Unique Foster Families

Same Sex Foster Family

There is a huge need for more loving foster homes; 1900 in South Carolina alone. Care2Foster believes that any family that can care for traumatized children makes a great foster family. We hear from many unique families that originally were unsure if they would be qualified to foster, but now are thriving as foster parents in authentic and supportive community.

Foster care is hard enough as it is, but as a unique family there may be some additional challenges. Representation matters- both for the foster family and the children in their care. Seeing other families that look like your own, that you can relate to, is important. Amanda considers her family to be unique. She is a legacy foster family- her parents were therapeutic foster parents while she was growing up in middle and high school, welcoming many children into their home with complex needs over 9 years.

Now she and her wife, Leah, are foster parents as well since they married in 2017. They have 4 dogs, care for many feral community cats, and currently have 2 children in their home. Same-sex couples in South Carolina can be licensed foster families. Not all agencies will license all families. You can check with private agencies in advance to find out their requirements and qualifications.

Amanda and Leah

Amanda knew that she wanted to foster when she grew up. However, her wife was very unfamiliar with foster care. Together they decided that as they explored their path to parenthood, foster care was a good start. Leah was very supportive although Amanda was definitely the one who was most passionate about pursuing it. They have been fostering for about one year now and have had seven children come through their home.

Thriving as a foster parent looks different for each family but Amanda judges her own success based off of how the children are doing. If they are making way on their journey, taking steps forward, which looks different for every child, then maybe that is success. It’s not a destination as much as a journey. Some children have come into their home and have been very happy and made strides immediately. Some take more time to adjust but still get more comfortable each day.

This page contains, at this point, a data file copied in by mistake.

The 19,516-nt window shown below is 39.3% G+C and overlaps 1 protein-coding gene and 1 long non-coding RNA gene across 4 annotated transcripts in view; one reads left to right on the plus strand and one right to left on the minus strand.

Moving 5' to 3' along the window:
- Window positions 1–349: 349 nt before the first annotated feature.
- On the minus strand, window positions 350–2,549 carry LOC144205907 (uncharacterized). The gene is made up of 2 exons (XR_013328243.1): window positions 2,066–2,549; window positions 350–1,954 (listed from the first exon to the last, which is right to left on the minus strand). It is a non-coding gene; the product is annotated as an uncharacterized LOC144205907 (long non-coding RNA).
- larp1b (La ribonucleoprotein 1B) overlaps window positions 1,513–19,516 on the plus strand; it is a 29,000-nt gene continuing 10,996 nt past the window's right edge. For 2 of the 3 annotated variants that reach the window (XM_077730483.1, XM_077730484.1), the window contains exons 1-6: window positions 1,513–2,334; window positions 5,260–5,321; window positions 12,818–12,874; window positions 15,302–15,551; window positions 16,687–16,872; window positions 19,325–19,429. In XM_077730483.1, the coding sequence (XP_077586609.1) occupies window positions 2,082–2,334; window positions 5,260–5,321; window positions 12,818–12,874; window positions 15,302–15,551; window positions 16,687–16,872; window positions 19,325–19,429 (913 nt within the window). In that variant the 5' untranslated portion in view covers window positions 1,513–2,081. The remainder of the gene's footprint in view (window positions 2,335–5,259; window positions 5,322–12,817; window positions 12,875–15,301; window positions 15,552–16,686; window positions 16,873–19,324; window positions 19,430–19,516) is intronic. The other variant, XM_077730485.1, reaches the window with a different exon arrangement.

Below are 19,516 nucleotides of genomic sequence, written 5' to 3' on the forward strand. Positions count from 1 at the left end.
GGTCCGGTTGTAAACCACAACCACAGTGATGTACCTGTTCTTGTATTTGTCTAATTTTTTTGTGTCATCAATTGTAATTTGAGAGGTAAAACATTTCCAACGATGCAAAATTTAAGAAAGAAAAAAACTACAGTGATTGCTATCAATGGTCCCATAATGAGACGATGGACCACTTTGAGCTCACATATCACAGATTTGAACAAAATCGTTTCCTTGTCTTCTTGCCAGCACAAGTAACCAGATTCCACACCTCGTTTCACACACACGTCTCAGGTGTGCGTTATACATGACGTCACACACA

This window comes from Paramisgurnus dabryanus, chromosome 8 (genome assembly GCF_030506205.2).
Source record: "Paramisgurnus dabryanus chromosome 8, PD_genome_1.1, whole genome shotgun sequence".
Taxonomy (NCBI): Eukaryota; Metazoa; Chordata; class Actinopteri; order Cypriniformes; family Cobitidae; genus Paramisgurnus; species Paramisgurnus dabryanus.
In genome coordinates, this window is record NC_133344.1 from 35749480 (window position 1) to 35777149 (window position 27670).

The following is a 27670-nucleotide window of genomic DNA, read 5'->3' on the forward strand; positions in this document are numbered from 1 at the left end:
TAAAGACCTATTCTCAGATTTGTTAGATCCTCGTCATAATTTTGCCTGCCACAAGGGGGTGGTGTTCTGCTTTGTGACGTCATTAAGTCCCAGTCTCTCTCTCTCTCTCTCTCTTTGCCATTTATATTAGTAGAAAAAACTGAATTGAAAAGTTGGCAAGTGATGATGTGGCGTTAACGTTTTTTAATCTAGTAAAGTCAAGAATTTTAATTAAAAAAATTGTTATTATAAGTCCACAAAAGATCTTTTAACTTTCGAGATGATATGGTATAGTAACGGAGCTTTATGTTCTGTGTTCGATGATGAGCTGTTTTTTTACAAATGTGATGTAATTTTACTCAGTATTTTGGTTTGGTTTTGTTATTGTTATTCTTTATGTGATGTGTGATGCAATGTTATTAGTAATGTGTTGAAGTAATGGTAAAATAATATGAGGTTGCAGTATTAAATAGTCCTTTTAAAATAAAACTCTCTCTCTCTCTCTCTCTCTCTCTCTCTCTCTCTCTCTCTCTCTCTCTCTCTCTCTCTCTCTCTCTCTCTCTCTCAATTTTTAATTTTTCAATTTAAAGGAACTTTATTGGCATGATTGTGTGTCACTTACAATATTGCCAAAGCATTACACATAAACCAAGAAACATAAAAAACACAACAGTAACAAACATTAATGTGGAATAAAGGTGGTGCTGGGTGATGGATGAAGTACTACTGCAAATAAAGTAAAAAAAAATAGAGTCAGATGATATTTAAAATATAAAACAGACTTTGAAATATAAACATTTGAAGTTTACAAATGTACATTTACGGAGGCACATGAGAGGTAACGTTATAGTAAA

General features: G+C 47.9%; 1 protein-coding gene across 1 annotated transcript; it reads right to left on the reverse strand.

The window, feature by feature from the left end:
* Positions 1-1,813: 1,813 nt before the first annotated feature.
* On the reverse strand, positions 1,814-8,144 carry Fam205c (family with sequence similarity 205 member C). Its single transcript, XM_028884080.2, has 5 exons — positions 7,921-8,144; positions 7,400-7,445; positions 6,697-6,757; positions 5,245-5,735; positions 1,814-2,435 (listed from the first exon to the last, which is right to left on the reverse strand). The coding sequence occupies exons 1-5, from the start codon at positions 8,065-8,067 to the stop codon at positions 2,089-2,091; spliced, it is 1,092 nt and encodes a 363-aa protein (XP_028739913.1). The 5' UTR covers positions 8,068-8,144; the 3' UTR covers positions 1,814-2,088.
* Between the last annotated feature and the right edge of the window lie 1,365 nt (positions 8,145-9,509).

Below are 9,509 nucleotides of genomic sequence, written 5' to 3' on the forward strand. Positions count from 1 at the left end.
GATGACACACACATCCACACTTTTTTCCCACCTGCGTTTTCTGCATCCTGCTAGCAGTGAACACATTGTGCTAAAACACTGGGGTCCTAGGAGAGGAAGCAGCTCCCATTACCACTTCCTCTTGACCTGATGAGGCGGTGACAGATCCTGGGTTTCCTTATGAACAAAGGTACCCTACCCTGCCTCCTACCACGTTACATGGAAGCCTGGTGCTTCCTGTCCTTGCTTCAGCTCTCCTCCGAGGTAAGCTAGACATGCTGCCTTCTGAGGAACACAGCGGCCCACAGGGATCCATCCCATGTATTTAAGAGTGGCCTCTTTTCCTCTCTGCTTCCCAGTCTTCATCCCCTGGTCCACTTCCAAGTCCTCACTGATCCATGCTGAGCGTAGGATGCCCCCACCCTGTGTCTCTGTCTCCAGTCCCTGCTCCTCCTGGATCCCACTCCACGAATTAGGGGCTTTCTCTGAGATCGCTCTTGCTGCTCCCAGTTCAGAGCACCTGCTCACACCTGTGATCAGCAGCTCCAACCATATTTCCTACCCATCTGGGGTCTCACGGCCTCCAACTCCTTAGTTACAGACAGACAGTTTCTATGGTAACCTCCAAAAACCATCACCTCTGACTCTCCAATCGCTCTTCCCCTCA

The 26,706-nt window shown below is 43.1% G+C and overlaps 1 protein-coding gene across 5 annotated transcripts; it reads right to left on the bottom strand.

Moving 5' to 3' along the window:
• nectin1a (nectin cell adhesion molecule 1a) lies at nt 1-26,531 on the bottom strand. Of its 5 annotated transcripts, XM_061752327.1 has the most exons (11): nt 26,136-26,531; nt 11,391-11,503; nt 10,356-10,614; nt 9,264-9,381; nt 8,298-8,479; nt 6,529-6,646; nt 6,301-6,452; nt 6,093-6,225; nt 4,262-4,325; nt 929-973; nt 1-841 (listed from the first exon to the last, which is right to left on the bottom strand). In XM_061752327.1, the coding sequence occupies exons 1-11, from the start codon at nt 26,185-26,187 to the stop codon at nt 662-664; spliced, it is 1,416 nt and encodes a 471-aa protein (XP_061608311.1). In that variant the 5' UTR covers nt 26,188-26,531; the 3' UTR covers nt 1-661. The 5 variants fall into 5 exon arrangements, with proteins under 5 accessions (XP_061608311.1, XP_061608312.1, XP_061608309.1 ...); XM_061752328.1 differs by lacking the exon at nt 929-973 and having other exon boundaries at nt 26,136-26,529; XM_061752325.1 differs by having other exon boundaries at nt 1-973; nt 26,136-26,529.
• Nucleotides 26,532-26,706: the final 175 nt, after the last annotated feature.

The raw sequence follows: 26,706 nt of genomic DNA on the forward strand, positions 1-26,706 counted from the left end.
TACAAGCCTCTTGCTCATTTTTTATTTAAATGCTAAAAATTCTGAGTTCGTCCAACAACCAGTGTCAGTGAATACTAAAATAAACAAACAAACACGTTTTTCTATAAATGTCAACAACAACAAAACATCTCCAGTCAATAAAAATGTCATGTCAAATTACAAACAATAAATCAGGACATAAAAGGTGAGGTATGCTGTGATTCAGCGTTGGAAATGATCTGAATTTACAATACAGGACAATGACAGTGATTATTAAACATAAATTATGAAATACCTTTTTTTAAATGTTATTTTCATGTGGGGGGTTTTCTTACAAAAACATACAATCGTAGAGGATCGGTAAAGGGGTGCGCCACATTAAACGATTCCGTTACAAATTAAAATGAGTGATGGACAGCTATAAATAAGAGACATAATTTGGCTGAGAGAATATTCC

That is what thriving is for our family. We want the children to know that they have a safe environment to feel what they need to feel and heal at their own speed and pace. We know we’re doing it right just like every parent does. You can feel it. You can see it. You just know. It doesn’t mean you don’t question yourself, but I think that’s part of the doing it right.

Amanda and Leah’s challenges have mostly been learning to communicate as parents and wives. “I would gladly take in every child within our means, but Leah keeps me from doing that at every turn.” Communication has to be consistent and parents have to respect the boundaries of their spouse. Amanda and Leah also have typical struggles like balancing schedules: work, school, and night school; going from zero children to three under 5. They try to compromise based on their individual needs-  cloth diapering not being Leah’s thing and finding that out the hard way. 

Luckily, almost everyone that their family has encountered have been extremely welcoming to their unique same-sex family- the licensing agency, DSS case workers, home churches and pastors. “I think the way past all challenges in our fostering journey have been mended or remediated with time and communication.” They have run into some naysayers, but mostly have found support.  

Supportive communities for us are those that aid and assist not just us as parents but offer insight and assistance to better the experiences for our whole family. I think because we haven’t seen other foster families that look like us, it puts us at a slight disadvantage. Our children haven’t seen or talked to other kids with two moms and I think that if they had that option, they would have a comfort in not being the only family they see like us.

We would love to see more unique families get into foster care and be able to support these families well. Representation matters. Being able to relate and ask questions and provide support based on experience can be crucial to success. No one wants to feel alone.

Kaley has been a foster parent since 2017. Kaley, her husband, and their dog Rosie currently reside in a small town in Upstate SC. As Director of SC Operations for Care2Foster, Kaley focuses on recruiting and supporting families as they take their next steps learning more about foster care. She is passionate about supporting foster families with authenticity, vulnerability, and hope. She is also President of her county Foster Parent Association.

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